Follow This Mother!

Megan and her stepson practicing their game-day faces before her half-marathon last weekend

When we tell the title of our book--Run Like a Mother--to folks, they either chuckle or ask, "what does it mean to 'run like a mother'?" It's a question with infinite answers. We think Megan Brooks, a 27-year-old mom of a 10-year-old stepson, of Keller, Texas, is proof-positive it doesn't just mean running like you've birthed a baby.

Best recent run: Recently I ran a 4.45-miler in 35 minutes, which is just an unheard-of pace for me. It was one of those runs I dove into without planning for pace or distance and instead let my feelings be the guide. I sometimes find I perform the best when I let go a little and set expectations aside. I felt on top of the world after that run.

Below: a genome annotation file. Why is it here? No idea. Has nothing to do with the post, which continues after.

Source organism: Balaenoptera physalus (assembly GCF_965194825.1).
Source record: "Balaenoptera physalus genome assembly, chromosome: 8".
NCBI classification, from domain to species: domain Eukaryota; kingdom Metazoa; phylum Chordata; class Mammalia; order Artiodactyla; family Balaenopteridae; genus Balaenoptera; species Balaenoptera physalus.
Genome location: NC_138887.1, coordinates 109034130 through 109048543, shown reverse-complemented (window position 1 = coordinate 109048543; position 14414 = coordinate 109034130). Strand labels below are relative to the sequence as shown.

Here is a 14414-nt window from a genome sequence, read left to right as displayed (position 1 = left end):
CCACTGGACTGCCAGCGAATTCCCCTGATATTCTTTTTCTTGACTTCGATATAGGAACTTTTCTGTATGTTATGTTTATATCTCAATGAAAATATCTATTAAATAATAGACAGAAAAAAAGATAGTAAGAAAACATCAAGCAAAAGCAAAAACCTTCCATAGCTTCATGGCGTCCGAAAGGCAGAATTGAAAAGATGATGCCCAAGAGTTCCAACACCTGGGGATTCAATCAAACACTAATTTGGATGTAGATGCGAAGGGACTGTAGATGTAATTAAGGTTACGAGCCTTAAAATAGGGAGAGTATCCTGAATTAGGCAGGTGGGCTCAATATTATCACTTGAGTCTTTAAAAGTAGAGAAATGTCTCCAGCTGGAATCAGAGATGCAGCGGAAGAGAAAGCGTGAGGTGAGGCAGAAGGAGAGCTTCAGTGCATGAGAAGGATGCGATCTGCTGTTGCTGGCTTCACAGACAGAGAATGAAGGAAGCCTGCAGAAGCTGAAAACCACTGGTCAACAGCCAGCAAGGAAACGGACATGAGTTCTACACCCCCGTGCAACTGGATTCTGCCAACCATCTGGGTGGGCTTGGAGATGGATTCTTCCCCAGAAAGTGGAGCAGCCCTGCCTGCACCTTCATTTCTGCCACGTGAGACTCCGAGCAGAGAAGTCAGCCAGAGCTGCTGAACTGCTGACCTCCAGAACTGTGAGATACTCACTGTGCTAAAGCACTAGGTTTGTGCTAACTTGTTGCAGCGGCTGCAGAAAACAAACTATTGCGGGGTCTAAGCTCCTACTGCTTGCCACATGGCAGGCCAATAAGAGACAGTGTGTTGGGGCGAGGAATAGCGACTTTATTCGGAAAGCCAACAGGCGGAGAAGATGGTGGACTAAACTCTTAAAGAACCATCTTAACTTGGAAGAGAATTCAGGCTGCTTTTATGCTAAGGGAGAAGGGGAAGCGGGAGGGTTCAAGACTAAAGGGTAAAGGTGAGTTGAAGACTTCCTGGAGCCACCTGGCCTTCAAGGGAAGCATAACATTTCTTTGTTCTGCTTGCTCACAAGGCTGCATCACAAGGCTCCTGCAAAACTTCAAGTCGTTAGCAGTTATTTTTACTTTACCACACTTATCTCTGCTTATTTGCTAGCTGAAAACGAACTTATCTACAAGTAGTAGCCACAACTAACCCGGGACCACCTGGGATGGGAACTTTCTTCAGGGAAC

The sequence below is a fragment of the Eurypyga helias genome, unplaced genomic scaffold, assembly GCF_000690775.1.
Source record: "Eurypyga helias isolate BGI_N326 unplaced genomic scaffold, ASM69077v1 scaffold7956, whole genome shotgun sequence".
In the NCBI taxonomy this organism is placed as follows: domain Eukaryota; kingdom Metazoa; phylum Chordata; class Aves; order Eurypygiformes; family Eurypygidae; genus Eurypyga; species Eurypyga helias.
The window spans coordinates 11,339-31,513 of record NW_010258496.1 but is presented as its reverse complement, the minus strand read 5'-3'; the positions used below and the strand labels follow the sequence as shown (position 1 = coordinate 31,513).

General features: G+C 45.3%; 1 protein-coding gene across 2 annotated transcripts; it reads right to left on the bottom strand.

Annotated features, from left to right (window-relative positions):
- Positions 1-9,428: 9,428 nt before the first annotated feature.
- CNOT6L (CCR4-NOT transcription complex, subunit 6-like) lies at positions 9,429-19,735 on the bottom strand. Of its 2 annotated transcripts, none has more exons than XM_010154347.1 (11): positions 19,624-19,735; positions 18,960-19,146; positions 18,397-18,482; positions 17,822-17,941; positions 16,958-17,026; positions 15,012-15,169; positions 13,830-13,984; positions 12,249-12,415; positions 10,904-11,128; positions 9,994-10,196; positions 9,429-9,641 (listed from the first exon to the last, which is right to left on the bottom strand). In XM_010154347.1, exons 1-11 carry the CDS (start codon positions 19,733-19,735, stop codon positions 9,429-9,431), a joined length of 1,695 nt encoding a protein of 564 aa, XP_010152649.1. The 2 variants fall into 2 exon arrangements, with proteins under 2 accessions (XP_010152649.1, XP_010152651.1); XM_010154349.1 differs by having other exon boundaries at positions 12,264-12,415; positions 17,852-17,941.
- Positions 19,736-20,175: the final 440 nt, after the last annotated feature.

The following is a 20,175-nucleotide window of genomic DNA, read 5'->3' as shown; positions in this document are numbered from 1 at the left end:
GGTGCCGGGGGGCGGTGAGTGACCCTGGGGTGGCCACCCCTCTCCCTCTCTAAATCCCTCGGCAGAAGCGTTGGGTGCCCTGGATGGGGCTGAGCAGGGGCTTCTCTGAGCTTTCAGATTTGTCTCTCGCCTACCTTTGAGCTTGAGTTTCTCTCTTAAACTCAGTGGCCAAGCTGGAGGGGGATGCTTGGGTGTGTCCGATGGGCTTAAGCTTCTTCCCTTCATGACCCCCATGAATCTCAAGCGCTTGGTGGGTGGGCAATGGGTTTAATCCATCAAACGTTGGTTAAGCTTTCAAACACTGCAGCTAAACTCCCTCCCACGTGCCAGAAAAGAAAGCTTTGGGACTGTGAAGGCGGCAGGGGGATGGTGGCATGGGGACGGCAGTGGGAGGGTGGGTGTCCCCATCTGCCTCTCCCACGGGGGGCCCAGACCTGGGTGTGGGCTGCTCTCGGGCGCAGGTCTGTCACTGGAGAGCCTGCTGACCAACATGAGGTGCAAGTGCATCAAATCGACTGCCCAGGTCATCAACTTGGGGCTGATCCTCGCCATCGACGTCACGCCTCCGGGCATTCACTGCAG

Not half bad: I ran my first half-marathon last Sunday, the Heels and Hills and Him Half Marathon in Irving, TX, with two 5K and two 10K races under my belt.  I was pretty nervous. I tend to let double-digit miles get into my head and intimidate me because they just sound long. How silly is that? I let the sound of the number 13.1 scare me. I think it’s still hard for me to wrap my head around the idea that I’m capable of running nearly from my house to downtown Fort Worth. I’m always dealing with my own self doubt. On top of that, my grandfather passed away unexpectedly last Friday and I had to leave town to attend his funeral during the week leading up to the race. This sort of threw me a bit. I decided to dedicate my run to him and even had my own race T-shirt made: “13.1 miles in loving memory of ‘Father Grandpa’” (he was ordained a Catholic priest at the sprightly age of 77). I finished in 2:06:06, ranked number 10 out of 39 women in my age group and 143 out of 518 overall. I’m pretty proud: I set a simple goal of just finishing, telling myself I’d be happy if I could just do the thing in under 2:30. I was pleasantly surprised with my performance. I see more half marathons in my future!